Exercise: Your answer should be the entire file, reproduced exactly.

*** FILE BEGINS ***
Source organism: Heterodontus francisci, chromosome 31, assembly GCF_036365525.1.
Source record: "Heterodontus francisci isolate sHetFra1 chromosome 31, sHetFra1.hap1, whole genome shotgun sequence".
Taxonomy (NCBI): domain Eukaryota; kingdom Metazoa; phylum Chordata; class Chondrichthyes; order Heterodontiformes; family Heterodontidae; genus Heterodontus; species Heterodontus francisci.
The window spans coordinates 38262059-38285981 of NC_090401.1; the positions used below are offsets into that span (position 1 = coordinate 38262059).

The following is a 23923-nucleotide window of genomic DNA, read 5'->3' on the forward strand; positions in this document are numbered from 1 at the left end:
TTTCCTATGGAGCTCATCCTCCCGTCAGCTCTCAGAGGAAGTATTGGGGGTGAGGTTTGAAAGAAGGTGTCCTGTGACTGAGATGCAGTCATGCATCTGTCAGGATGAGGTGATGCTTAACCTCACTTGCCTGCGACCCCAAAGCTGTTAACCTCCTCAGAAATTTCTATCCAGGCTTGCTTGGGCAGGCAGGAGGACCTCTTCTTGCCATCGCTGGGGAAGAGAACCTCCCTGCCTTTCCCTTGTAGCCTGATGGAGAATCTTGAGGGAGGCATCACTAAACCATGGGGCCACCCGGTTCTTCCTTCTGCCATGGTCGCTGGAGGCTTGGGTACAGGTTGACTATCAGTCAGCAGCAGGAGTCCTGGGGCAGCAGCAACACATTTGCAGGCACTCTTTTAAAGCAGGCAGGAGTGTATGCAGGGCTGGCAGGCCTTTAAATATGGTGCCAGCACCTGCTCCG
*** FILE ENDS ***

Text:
Source organism: Heterodontus francisci, chromosome 31, assembly GCF_036365525.1.
Source record: "Heterodontus francisci isolate sHetFra1 chromosome 31, sHetFra1.hap1, whole genome shotgun sequence".
Taxonomy (NCBI): domain Eukaryota; kingdom Metazoa; phylum Chordata; class Chondrichthyes; order Heterodontiformes; family Heterodontidae; genus Heterodontus; species Heterodontus francisci.
The window spans coordinates 38262059-38285981 of NC_090401.1; the positions used below are offsets into that span (position 1 = coordinate 38262059).

The following is a 23923-nucleotide window of genomic DNA, read 5'->3' on the forward strand; positions in this document are numbered from 1 at the left end:
TTTCCTATGGAGCTCATCCTCCCGTCAGCTCTCAGAGGAAGTATTGGGGGTGAGGTTTGAAAGAAGGTGTCCTGTGACTGAGATGCAGTCATGCATCTGTCAGGATGAGGTGATGCTTAACCTCACTTGCCTGCGACCCCAAAGCTGTTAACCTCCTCAGAAATTTCTATCCAGGCTTGCTTGGGCAGGCAGGAGGACCTCTTCTTGCCATCGCTGGGGAAGAGAACCTCCCTGCCTTTCCCTTGTAGCCTGATGGAGAATCTTGAGGGAGGCATCACTAAACCATGGGGCCACCCGGTTCTTCCTTCTGCCATGGTCGCTGGAGGCTTGGGTACAGGTTGACTATCAGTCAGCAGCAGGAGTCCTGGGGCAGCAGCAACACATTTGCAGGCACTCTTTTAAAGCAGGCAGGAGTGTATGCAGGGCTGGCAGGCCTTTAAATATGGTGCCAGCACCTGCTCCG